[ExI] "Animal-monitoring modules"?
hkhenson at rogers.com
Sat Sep 29 16:28:17 UTC 2007
At 09:15 PM 9/28/2007, Mike wrote:
>I am also more familiar with a minivan's normal behavior than an
>elephant. If the situation were reversed, I would imagine that
>familiarity with elephants would lead to an expectation of their
>behavior that would attenuate the fear response compared to the
>initial fright incurred by seeing the ruthless beast of minivan
>senselessly trample one of my tribe members and not even bother to eat
>I think the point here is that understanding lets us model behavior
>and reinforce that model to make predictions. As long as the
>confidence in the prediction is high enough, the threat value tends to
>go down. I believe this includes animals. In that case, however, a
>high amount of model reinforcement is required to reliably predict
>that a particular dog is not going to bite because its tail is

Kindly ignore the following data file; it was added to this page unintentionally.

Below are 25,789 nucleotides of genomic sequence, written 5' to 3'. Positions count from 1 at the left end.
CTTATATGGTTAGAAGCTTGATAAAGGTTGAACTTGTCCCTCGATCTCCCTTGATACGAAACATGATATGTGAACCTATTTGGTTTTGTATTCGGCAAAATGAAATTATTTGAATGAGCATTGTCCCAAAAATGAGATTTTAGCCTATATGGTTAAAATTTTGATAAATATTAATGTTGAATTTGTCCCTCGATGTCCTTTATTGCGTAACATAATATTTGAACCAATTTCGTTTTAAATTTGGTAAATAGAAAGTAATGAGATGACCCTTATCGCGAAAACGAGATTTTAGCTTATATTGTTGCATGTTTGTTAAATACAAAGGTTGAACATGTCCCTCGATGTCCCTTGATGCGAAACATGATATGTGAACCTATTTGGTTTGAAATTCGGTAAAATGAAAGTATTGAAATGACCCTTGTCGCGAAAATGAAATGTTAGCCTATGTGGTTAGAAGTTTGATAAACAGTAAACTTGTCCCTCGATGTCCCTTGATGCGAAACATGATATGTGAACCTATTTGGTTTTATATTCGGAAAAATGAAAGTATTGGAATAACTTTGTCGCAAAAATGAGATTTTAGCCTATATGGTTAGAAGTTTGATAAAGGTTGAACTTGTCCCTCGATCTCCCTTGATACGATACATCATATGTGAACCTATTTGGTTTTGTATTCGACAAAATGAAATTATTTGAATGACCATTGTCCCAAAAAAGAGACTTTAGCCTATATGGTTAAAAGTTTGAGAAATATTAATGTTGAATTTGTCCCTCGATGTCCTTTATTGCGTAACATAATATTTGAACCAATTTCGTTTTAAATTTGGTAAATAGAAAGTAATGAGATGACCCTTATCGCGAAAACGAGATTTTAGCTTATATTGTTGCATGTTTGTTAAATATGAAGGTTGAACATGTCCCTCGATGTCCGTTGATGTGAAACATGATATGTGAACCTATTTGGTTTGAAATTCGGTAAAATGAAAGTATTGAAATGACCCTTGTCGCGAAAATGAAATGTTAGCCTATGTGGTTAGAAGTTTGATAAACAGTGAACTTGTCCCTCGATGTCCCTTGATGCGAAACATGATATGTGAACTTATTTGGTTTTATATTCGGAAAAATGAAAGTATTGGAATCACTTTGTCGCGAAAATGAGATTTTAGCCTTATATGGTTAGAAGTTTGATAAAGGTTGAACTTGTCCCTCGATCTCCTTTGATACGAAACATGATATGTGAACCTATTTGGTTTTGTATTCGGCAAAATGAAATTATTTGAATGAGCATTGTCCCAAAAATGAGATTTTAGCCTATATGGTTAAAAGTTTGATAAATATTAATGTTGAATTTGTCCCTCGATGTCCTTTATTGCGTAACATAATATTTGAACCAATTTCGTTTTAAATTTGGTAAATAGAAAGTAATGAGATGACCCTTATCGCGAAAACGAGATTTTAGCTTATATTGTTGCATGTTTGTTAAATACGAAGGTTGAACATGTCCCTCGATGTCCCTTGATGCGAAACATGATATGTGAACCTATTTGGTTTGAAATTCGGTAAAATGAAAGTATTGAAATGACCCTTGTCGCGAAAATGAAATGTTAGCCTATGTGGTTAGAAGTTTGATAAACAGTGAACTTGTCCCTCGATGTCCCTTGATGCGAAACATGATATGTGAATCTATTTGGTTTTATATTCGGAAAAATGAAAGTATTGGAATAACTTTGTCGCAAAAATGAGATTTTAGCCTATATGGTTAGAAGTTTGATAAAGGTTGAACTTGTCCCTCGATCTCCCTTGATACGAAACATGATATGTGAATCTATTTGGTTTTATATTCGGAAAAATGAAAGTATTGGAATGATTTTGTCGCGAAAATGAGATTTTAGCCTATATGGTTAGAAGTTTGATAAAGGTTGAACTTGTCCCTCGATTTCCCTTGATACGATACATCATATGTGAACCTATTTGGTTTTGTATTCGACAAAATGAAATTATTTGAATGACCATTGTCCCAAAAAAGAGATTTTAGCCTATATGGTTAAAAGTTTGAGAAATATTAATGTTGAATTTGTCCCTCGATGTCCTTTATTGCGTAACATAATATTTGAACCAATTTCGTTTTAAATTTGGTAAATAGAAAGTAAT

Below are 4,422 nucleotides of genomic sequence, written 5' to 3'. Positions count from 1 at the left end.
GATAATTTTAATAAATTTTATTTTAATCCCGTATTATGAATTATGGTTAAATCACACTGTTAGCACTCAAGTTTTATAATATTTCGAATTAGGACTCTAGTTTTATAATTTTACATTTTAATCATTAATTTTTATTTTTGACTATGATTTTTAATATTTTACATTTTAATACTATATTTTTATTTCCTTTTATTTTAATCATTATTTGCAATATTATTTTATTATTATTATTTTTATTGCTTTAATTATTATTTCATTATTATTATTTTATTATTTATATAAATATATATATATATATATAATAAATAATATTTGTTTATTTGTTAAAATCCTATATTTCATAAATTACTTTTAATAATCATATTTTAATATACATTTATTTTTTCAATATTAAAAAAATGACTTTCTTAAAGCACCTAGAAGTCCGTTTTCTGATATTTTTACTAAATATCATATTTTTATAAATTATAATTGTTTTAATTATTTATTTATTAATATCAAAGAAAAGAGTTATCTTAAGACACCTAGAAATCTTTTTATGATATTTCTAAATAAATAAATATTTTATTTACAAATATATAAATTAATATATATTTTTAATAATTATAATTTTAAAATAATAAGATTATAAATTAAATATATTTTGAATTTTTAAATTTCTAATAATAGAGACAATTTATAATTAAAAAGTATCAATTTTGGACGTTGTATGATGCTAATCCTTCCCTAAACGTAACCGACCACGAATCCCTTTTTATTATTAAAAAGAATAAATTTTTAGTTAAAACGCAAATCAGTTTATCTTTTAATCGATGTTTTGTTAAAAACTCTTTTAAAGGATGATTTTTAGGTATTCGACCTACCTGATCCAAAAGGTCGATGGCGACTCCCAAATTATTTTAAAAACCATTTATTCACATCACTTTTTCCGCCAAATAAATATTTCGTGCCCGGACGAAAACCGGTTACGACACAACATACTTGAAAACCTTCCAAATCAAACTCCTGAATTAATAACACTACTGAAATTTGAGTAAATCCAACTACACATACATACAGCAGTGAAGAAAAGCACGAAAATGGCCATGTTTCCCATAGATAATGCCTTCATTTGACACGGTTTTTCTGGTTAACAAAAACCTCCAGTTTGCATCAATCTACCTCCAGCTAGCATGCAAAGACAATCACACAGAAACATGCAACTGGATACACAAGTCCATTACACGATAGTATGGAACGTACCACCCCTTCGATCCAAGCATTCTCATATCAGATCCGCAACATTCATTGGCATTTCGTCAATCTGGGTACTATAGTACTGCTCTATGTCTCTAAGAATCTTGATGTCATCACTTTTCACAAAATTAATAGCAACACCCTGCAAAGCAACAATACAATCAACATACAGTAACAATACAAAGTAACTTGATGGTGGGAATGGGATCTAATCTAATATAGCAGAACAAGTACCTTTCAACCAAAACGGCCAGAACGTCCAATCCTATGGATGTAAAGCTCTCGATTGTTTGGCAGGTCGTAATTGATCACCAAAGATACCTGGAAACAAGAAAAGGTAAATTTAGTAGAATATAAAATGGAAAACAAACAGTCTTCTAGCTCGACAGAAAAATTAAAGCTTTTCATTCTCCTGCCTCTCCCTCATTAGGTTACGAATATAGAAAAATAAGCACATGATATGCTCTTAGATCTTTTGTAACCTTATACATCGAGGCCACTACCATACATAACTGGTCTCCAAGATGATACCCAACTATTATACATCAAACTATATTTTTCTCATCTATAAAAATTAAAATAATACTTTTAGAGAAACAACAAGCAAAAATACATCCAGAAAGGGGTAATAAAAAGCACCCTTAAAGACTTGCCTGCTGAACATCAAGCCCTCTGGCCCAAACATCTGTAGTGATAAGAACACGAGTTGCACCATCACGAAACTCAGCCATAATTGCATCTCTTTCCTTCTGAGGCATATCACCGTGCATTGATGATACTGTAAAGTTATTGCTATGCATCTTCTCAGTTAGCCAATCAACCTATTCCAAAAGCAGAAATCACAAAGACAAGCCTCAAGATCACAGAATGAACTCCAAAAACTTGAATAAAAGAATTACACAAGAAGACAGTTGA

The point of the original post was about detecting/paying attention
to animals being more likely to happen than noticing a minivan. It
is analogous to the ease with which we learn to fear snakes and
spiders and the relative difficulty we have in learning to fear light
sockets or cars.
>Perhaps we can minimize the threat of social systems if we had better
>models for understanding them?
I have produced a model, the short form being that detection of bleak
times a-coming turns up the gain in individuals (and thus the
population as a whole) for xenophobic, often religious, memes. This
evolved mechanism is still with us in times of machine guns and
nuclear weapons. It should account (in some measure) for most if not all wars.
It lays out specific predictions for where wars will happen and how
to avoid wars.
Unfortunately the basic mechanism (lower population growth than
economic growth) to keep humans out of war mode isn't an easy task.
Though the Chinese seem to have done it, I can't see Islamic,
particularly Arab culture going this way. (Though in fact, Iran has
reached replacement fertility.)
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